Someone said to me the other day, “Nobody in Washington will do anything to move a solution forward until one of their own is shot or killed.”
We’re waiting for the right kid(s) to become targets so somebody will do something?
And this is even more pathetic. When the young people started their movement, calling attention to their own need to feel safe, what did this coward do?
I sat on my comfortable sofa in my comfortable living room, drink beside me, and applauded these brave young lads and lassies. I applauded these male and female Davids going against the unmoving, unbending, locked into place Goliaths in Congress. And I cried. I cried because I’m not smart enough, wise enough, courageous enough, energetic enough, to join them. To yell, No More. And I prayed. I prayed for the dead, the wounded in spirit as well as body, and I asked God to let it end.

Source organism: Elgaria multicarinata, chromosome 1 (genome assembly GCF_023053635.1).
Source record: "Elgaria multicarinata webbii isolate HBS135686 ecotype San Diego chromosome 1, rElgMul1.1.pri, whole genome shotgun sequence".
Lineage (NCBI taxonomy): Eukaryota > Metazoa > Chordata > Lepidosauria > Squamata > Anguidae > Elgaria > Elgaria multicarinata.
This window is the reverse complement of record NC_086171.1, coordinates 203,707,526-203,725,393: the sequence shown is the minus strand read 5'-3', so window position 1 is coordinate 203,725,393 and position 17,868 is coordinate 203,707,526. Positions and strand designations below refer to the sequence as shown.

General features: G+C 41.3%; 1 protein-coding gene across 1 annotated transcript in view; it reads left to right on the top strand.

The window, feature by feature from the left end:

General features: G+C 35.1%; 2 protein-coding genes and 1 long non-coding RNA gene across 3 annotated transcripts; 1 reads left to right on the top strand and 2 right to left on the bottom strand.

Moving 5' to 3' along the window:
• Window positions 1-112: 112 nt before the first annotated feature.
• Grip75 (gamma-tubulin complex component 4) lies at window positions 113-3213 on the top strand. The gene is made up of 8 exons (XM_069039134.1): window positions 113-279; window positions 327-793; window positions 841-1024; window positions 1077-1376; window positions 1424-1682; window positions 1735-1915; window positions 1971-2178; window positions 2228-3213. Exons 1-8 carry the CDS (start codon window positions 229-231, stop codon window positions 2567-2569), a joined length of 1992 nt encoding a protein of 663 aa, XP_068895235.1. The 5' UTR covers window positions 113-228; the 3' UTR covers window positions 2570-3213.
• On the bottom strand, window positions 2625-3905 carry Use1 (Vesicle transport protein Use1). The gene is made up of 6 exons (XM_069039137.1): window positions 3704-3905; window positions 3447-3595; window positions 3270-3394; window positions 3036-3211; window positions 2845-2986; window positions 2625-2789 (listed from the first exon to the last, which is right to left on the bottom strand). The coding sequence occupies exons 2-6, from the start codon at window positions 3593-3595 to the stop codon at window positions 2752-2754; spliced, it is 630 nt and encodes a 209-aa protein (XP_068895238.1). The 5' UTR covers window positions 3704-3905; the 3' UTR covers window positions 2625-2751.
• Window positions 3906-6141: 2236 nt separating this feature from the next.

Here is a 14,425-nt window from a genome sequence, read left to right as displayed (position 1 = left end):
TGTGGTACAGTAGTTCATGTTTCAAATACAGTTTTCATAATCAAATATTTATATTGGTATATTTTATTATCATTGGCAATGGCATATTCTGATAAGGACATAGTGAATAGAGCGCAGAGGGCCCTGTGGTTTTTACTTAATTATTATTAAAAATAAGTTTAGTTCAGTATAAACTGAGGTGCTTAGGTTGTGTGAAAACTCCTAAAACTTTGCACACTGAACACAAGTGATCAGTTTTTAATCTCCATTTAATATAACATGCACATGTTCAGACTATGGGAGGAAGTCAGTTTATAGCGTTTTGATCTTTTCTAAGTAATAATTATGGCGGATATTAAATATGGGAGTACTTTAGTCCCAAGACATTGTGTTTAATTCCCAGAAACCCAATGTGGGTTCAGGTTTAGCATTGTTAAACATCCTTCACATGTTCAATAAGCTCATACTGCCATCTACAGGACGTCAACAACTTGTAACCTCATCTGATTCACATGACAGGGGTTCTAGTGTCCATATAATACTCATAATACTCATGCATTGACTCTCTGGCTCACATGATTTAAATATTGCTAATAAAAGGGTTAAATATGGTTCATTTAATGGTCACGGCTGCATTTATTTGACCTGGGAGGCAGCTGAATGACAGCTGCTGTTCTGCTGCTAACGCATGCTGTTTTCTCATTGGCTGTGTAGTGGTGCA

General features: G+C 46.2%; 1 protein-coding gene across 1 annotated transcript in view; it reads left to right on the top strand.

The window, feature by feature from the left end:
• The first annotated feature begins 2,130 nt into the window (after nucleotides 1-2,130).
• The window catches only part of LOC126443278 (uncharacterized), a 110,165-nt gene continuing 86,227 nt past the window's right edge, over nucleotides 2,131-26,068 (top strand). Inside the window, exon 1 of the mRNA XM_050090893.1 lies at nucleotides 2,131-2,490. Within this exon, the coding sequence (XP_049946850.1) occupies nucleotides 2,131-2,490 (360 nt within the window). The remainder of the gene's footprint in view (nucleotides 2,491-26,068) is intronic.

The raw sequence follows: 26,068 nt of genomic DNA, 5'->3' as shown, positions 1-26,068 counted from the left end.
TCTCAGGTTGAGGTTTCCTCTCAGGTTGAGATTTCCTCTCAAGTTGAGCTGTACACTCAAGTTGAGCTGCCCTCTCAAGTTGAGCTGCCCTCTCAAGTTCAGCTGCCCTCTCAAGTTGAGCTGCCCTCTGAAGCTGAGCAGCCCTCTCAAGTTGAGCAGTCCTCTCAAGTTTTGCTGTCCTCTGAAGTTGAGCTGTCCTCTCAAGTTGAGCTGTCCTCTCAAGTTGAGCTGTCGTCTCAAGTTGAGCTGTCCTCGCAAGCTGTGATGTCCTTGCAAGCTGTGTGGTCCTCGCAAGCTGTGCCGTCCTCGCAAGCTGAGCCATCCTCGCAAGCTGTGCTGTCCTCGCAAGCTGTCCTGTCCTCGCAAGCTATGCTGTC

He told me this was our task. He said He would help if we asked for His help, but that we had pretty much forgotten about Him and He also reminded me that the mess we’re in is the mess we created.
I have no idea if making twenty-one the legal age to buy guns, or outlawing the sale of the super weapons and bump stocks to general public or doing extensive background checks or any of the other suggested possibilities will help. But it is a place to start. Doing nothing is just that. Nothing. And the way I see it, there are way too many people sitting in the hallowed halls of Congress doing that. And the ball really is in their court.
There have to be national standards regulating guns. Guns kill. Don’t feed me that stupidity about it’s people with guns who kill. That is a true statement. But if the people who would do harm to other people had a harder time getting the guns they would use to kill, there would be far less killing. Guns kill. They kill because they were made to do just that, whether for hunting bear or hunting students. They kill.
While I’m on the soapbox here, let me say the idea of arming classroom teachers is about the dumbest idea I’ve heard. I come from a family of teachers, and I can’t imagine any one of them ever becoming a pistol packin’ mama or papa. I realize it only takes one good shot to take down an aggressor, but I wonder how many semi-trained teachers could fire that one good shot?